On its initial release in 1955, Les Diaboliques was a massive hit with audiences, despite some negative reviews from the more academic community of critics. It was well received by the public and, in a quirky gimmick, Clouzot asked the audience that they keep the eye-popping conclusion to themselves (shown at the end of the film), as well as insisting that all late-comers were to be turned away. The story is one of betrayal and murder, which is always a good start if you want to grab the audience’s attention, and there is clearly a Hitchcock influence (Clouzot actually took the project away from the famous director).
In a private school in Northern France, a sadistic headmaster, Michel Delasalle (Paul Meurisse), rules over his wife, Christine (Véra Clouzot), and his mistress, Nicole (Simone Signoret). The two women, the most unlikely of allies, desperate to escape their tortured lives, plot to kill their mutual ‘lover’ over the school half-term. After they kill Delasalle, the mystery truly begins; they hide the body in the school swimming pool, hoping that it will be discovered and put down to a tragic accident. Eventually the pool is drained and the body is missing. What unfolds is a series of uncanny events and sightings of the Headmaster that lead to a dramatic and unexpected conclusion.
Les Diaboliques’ three leading characters work incredibly well on screen and are wholly captivating, as the audience is drawn into a world of murder and uncertainty. Véra Clouzot steals the film by portraying a psychologically fragile, mousy teacher who has been subjugated to physical and mental torture for years. Meurisse is wonderful as the brutish husband, and Signoret fascinating in the role of the slighted and spiteful mistress.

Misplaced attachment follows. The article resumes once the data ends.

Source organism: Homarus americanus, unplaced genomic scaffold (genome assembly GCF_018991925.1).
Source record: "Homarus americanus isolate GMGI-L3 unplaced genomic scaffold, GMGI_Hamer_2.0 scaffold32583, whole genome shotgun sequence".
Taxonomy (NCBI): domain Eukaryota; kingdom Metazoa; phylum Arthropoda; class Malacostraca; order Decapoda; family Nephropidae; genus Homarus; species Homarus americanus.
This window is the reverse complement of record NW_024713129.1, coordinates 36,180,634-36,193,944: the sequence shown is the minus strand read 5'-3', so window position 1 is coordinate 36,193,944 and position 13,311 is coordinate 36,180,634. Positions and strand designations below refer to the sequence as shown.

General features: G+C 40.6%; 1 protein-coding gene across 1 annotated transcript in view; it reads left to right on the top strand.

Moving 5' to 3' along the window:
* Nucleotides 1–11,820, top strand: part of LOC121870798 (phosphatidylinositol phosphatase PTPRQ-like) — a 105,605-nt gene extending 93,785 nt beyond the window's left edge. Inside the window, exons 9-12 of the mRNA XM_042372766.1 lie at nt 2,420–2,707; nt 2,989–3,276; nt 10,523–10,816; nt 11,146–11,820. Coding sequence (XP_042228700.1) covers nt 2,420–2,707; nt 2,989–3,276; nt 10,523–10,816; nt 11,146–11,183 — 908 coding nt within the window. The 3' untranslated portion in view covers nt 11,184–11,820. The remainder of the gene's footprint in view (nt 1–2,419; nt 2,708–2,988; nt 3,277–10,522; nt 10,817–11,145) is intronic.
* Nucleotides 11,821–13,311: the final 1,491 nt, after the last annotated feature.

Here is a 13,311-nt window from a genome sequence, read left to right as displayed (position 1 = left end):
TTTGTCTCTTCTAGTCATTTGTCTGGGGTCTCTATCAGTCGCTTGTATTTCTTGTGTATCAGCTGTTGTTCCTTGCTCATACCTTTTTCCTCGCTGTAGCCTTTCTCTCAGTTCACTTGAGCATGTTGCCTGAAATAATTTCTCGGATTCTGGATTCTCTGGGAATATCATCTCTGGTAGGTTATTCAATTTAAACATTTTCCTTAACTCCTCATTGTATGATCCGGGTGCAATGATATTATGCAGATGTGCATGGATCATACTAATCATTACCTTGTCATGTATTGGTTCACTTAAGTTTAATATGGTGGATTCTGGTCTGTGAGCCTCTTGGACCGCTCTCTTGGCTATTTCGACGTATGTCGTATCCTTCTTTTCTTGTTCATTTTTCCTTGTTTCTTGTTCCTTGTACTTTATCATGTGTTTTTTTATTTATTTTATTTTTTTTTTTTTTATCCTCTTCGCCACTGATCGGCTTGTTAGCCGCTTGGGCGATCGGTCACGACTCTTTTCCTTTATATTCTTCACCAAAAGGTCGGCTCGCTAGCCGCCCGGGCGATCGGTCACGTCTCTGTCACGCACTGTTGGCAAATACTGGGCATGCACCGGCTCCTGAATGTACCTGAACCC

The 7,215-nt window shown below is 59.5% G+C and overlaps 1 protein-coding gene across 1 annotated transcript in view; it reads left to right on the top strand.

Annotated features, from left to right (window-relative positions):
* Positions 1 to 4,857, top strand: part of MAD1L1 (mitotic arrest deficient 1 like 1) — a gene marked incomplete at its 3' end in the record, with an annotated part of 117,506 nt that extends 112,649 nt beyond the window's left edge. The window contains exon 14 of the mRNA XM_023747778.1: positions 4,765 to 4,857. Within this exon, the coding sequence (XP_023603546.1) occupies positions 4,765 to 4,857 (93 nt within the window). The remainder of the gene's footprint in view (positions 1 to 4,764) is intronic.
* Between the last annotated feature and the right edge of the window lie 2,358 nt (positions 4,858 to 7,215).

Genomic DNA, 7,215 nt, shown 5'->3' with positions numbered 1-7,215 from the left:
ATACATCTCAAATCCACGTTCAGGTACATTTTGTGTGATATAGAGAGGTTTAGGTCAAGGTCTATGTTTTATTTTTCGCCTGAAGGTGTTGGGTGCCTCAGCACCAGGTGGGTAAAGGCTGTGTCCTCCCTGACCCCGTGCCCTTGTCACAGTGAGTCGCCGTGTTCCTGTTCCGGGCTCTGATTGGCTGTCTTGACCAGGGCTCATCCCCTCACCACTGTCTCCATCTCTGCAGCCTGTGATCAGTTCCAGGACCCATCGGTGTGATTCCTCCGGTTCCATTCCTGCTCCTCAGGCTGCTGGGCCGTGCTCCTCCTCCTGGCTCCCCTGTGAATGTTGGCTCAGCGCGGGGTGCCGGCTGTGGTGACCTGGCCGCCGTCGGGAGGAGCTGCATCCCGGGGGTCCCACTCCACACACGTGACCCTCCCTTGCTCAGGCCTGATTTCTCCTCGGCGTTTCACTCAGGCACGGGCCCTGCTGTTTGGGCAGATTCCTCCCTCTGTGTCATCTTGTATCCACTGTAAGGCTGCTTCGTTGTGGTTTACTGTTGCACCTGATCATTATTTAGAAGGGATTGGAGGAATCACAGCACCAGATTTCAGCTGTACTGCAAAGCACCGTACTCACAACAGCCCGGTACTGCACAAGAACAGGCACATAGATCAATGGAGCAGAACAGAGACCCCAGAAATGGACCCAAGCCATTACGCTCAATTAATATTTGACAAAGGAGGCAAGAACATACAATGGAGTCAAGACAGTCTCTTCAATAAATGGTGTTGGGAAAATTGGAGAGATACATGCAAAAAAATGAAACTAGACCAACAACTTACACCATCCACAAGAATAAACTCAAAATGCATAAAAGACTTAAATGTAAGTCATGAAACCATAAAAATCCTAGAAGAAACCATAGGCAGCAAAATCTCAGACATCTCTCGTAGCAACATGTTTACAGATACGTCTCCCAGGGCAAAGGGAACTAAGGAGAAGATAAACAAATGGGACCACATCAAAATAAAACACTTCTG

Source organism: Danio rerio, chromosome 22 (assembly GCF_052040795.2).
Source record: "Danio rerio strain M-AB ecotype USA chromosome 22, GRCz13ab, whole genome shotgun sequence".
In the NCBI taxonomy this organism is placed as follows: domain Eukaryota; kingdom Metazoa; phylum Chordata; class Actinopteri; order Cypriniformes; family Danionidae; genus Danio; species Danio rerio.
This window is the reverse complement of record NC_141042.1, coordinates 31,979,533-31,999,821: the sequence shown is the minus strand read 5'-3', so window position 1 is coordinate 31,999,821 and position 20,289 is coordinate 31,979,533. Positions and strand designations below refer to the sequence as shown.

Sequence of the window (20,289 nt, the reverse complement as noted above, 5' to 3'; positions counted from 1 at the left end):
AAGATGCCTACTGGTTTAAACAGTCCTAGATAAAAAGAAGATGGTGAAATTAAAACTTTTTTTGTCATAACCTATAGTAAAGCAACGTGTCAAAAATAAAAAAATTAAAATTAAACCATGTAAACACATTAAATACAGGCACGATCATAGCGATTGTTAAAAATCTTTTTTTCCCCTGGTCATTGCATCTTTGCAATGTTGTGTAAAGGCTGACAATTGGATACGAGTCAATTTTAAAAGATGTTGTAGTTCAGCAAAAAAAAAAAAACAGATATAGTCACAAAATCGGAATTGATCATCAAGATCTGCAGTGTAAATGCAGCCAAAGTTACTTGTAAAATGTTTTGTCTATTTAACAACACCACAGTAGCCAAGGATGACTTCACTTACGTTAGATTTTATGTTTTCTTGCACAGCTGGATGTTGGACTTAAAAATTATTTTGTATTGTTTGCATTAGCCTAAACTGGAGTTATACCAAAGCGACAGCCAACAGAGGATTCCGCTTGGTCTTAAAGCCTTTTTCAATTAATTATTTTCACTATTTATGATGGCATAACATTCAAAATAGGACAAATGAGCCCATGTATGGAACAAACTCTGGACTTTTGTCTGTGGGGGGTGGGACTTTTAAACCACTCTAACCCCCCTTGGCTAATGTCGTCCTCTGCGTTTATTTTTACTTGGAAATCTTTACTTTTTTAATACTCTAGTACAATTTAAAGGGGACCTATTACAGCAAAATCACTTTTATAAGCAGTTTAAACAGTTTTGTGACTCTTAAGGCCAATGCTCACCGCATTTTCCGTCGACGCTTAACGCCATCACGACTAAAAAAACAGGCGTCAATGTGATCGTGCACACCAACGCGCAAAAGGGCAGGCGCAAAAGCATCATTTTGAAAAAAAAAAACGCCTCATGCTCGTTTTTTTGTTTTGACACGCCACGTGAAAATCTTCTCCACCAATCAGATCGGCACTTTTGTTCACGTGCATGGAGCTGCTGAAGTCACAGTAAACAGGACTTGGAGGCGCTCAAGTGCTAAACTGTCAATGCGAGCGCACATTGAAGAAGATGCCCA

By setting the film in a school, there is a wonderful clash of school-boy innocence and adult sexual tension. It is also an incredibly well-balanced piece that kept me on the edge of my seat, whilst simultaneously demonstrating a macabre sense of humour. As with all good mystery-thrillers, you are guessing throughout as to the possible outcomes and Les Diaboliques keeps you gripped to the last moment. There is also a great performance of the archetypal detective, Inspector Fichet, played by the charming Charles Vanel.
If you are looking for a quality mystery thriller this is the one for you. There is just very little wrong with it. Yes, the horror might be a bit dated, but the quality of Les Diaboliques’ direction, production, acting and editing is a testament to just how good film can be – sophisticated, clever and incredibly entertaining.